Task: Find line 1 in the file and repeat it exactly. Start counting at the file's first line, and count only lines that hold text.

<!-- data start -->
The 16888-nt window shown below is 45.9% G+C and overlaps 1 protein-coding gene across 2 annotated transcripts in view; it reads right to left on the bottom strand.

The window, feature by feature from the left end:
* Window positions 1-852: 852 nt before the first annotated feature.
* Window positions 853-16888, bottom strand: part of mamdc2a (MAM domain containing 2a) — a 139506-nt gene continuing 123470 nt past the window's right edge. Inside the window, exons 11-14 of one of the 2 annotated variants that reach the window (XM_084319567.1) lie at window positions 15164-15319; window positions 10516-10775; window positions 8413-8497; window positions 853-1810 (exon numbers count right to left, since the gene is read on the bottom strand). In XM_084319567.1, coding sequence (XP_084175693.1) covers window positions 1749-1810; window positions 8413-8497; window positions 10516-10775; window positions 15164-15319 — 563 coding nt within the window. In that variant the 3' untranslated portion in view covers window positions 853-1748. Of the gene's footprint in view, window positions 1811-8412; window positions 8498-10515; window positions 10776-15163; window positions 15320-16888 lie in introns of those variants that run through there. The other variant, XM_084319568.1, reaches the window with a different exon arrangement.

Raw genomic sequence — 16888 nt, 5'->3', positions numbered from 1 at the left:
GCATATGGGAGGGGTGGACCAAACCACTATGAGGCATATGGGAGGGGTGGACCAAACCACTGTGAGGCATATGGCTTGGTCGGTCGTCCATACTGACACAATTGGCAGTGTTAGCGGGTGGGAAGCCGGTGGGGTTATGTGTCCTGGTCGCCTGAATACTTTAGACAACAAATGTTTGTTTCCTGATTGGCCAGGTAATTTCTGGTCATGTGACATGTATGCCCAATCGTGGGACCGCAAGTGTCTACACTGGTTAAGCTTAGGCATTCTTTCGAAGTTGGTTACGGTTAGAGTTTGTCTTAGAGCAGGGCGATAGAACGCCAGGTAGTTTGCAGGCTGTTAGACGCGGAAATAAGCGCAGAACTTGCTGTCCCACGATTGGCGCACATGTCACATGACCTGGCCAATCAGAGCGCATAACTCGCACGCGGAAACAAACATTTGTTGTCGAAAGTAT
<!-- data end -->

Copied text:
The 16888-nt window shown below is 45.9% G+C and overlaps 1 protein-coding gene across 2 annotated transcripts in view; it reads right to left on the bottom strand.